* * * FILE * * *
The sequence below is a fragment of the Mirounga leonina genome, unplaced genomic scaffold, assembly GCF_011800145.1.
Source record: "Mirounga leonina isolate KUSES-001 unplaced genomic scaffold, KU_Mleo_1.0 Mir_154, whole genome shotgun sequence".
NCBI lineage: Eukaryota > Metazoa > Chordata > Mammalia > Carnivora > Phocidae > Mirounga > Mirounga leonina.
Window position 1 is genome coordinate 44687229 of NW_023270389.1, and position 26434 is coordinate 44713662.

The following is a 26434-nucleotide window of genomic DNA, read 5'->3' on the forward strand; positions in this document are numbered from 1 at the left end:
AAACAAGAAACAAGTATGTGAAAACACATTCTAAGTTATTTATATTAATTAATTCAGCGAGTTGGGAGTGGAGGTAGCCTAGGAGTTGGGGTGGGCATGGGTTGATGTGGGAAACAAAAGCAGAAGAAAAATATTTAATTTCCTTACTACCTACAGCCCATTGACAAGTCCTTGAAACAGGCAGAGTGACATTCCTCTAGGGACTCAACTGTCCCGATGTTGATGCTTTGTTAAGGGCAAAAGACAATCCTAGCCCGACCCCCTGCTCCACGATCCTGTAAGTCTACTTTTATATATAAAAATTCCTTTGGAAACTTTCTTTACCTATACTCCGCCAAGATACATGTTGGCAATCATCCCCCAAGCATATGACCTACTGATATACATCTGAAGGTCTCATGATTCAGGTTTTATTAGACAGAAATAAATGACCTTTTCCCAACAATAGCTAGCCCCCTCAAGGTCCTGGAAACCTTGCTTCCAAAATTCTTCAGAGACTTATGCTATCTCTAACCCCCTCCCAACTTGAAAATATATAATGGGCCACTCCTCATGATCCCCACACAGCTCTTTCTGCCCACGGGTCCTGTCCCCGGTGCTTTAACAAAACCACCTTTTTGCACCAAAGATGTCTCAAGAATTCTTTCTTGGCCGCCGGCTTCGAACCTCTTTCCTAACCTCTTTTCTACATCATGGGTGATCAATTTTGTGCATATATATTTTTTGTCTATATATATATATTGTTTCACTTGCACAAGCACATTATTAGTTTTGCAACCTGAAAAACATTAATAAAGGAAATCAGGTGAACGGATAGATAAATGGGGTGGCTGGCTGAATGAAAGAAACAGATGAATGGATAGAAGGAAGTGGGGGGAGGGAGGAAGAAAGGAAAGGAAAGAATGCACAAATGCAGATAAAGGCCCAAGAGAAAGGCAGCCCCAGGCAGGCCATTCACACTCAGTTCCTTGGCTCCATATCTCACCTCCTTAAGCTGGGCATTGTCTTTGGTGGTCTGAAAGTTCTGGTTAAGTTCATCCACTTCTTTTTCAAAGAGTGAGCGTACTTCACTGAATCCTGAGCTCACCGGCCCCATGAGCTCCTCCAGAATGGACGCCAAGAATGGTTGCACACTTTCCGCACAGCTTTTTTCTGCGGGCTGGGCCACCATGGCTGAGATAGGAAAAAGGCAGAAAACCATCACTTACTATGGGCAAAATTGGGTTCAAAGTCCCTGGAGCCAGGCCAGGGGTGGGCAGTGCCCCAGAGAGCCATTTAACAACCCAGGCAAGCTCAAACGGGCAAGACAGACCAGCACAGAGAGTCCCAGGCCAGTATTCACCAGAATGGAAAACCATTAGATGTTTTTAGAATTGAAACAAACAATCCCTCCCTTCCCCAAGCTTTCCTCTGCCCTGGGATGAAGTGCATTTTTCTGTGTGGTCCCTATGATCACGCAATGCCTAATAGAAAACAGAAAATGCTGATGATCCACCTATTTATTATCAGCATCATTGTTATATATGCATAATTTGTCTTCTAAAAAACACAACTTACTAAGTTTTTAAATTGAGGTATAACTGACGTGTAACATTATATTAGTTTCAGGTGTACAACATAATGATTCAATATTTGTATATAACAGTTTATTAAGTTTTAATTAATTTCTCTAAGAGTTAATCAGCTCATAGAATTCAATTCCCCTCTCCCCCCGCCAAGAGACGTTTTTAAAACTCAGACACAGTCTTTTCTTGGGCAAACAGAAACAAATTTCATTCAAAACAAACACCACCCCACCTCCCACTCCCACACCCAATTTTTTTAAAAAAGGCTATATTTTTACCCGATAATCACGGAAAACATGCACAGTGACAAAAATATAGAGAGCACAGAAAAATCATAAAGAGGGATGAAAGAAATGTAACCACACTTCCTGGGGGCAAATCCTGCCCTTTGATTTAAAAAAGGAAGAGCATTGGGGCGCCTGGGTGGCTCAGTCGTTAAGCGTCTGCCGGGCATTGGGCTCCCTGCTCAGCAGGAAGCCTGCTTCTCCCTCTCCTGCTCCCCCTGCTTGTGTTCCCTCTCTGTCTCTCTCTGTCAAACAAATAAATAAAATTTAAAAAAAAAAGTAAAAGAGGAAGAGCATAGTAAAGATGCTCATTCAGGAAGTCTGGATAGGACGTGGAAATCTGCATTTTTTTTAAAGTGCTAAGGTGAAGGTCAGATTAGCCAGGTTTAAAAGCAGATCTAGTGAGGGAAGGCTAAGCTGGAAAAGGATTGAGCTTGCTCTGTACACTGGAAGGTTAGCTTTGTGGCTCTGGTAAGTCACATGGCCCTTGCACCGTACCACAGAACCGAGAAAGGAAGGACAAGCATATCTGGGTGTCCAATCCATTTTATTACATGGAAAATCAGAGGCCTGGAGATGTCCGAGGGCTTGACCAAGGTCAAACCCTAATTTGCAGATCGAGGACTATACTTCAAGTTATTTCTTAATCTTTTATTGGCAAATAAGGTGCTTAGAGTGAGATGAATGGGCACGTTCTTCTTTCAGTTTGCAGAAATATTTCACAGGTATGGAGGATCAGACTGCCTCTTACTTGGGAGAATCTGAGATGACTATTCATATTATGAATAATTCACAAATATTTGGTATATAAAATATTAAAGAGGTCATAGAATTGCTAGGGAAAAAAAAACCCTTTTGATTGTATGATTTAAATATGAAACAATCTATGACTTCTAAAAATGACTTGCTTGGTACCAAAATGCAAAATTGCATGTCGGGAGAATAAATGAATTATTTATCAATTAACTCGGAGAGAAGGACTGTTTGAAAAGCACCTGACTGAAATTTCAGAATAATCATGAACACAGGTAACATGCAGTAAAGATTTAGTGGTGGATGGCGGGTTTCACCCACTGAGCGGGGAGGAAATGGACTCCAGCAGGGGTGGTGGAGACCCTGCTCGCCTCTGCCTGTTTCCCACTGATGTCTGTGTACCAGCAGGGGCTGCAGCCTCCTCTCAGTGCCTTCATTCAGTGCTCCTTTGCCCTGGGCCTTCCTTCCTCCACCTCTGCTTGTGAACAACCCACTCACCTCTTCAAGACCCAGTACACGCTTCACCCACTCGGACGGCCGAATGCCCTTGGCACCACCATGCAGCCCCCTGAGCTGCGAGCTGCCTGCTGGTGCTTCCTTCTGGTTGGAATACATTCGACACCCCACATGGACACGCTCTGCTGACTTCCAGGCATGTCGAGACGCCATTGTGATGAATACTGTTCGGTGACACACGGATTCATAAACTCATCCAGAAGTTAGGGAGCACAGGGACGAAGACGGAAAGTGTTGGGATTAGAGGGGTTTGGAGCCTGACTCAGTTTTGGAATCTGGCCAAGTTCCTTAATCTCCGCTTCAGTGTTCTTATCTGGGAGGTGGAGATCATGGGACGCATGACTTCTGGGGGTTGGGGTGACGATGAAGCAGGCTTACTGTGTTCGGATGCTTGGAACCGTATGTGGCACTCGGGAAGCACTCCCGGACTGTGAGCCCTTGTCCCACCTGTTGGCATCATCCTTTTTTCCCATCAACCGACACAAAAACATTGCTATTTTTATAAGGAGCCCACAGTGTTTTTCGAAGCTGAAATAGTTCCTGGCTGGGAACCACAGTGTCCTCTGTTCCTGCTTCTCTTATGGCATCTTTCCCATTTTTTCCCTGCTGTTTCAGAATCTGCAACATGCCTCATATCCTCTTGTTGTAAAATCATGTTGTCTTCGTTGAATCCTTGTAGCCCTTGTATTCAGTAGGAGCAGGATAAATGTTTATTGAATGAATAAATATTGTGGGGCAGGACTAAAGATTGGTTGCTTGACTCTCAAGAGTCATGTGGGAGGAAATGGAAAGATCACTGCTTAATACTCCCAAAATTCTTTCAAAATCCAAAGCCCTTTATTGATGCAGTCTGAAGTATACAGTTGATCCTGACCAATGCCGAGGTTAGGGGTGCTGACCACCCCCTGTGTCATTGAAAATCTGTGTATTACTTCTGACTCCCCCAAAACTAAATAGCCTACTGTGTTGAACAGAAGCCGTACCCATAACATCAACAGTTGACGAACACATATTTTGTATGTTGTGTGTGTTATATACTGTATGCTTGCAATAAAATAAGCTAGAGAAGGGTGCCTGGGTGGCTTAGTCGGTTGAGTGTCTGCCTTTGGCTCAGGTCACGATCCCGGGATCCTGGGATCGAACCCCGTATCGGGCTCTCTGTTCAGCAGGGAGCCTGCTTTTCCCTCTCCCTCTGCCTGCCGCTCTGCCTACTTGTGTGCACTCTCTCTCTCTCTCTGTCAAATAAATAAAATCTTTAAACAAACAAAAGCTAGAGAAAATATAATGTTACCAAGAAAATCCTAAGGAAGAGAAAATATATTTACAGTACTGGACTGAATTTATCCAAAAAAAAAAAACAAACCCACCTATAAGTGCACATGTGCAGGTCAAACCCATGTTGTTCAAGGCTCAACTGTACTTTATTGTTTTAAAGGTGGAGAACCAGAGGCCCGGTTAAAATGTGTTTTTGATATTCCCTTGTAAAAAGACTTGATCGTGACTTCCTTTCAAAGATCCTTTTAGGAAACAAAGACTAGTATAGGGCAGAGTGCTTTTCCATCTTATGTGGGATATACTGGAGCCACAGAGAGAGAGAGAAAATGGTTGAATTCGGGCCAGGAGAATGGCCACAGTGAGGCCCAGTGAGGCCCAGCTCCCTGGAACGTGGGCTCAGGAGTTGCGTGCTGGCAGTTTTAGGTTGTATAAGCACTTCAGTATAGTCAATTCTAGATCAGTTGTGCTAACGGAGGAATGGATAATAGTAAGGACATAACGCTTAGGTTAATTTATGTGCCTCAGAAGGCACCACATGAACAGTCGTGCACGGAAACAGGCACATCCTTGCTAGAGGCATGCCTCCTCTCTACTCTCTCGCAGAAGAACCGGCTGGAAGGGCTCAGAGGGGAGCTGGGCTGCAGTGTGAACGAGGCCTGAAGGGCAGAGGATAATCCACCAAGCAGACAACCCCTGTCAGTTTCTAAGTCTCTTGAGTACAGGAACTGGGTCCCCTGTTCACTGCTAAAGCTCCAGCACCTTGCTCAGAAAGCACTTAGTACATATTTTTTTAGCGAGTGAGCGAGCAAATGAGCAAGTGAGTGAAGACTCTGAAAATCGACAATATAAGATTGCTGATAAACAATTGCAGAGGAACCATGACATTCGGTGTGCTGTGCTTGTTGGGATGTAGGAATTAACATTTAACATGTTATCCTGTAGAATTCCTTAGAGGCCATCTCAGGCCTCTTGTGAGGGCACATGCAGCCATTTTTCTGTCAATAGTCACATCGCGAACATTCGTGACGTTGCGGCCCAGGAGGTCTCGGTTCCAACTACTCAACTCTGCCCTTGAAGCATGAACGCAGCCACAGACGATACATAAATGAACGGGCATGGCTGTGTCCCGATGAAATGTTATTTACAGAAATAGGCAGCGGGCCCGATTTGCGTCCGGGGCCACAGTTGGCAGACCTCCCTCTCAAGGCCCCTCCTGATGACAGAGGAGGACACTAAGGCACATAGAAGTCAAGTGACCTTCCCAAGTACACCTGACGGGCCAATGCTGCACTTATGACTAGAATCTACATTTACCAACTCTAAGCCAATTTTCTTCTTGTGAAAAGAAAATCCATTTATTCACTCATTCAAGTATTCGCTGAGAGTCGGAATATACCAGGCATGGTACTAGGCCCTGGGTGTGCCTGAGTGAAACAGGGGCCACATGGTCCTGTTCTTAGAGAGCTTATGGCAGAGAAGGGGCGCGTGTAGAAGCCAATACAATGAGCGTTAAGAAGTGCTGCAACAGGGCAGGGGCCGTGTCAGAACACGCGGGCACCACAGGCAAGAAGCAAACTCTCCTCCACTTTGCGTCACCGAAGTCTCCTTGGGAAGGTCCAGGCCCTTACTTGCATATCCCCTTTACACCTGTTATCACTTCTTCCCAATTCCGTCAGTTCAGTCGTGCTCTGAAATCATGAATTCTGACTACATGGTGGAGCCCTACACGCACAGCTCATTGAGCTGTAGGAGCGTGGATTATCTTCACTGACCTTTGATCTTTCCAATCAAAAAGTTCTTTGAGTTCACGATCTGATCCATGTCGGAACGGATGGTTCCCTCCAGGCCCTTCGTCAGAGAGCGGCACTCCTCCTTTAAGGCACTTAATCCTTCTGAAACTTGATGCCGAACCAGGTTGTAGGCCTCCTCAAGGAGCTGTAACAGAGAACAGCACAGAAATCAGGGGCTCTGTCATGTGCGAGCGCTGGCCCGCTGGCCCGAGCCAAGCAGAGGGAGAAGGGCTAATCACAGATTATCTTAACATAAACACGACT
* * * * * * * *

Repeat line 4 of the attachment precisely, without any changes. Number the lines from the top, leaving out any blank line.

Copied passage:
Window position 1 is genome coordinate 44687229 of NW_023270389.1, and position 26434 is coordinate 44713662.